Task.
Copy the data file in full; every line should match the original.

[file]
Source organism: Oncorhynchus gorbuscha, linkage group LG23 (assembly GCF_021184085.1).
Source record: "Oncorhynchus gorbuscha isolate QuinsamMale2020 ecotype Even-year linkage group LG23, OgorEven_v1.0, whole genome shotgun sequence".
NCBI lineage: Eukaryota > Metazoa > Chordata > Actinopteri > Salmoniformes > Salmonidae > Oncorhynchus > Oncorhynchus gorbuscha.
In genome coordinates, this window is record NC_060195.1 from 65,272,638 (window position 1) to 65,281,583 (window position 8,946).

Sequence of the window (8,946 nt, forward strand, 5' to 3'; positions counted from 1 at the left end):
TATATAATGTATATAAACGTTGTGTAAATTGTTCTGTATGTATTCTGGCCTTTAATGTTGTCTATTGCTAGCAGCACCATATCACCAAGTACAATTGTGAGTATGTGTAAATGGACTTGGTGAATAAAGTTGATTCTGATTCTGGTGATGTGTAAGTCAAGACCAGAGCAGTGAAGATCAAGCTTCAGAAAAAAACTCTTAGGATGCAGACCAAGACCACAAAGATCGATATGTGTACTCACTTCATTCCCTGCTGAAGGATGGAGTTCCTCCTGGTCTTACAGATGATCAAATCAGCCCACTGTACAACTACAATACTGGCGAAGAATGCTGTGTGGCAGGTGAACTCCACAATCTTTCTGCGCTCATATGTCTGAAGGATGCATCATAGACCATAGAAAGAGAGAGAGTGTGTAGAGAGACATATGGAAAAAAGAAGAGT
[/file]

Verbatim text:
Source organism: Oncorhynchus gorbuscha, linkage group LG23 (assembly GCF_021184085.1).
Source record: "Oncorhynchus gorbuscha isolate QuinsamMale2020 ecotype Even-year linkage group LG23, OgorEven_v1.0, whole genome shotgun sequence".
NCBI lineage: Eukaryota > Metazoa > Chordata > Actinopteri > Salmoniformes > Salmonidae > Oncorhynchus > Oncorhynchus gorbuscha.
In genome coordinates, this window is record NC_060195.1 from 65,272,638 (window position 1) to 65,281,583 (window position 8,946).

Sequence of the window (8,946 nt, forward strand, 5' to 3'; positions counted from 1 at the left end):
TATATAATGTATATAAACGTTGTGTAAATTGTTCTGTATGTATTCTGGCCTTTAATGTTGTCTATTGCTAGCAGCACCATATCACCAAGTACAATTGTGAGTATGTGTAAATGGACTTGGTGAATAAAGTTGATTCTGATTCTGGTGATGTGTAAGTCAAGACCAGAGCAGTGAAGATCAAGCTTCAGAAAAAAACTCTTAGGATGCAGACCAAGACCACAAAGATCGATATGTGTACTCACTTCATTCCCTGCTGAAGGATGGAGTTCCTCCTGGTCTTACAGATGATCAAATCAGCCCACTGTACAACTACAATACTGGCGAAGAATGCTGTGTGGCAGGTGAACTCCACAATCTTTCTGCGCTCATATGTCTGAAGGATGCATCATAGACCATAGAAAGAGAGAGAGTGTGTAGAGAGACATATGGAAAAAAGAAGAGT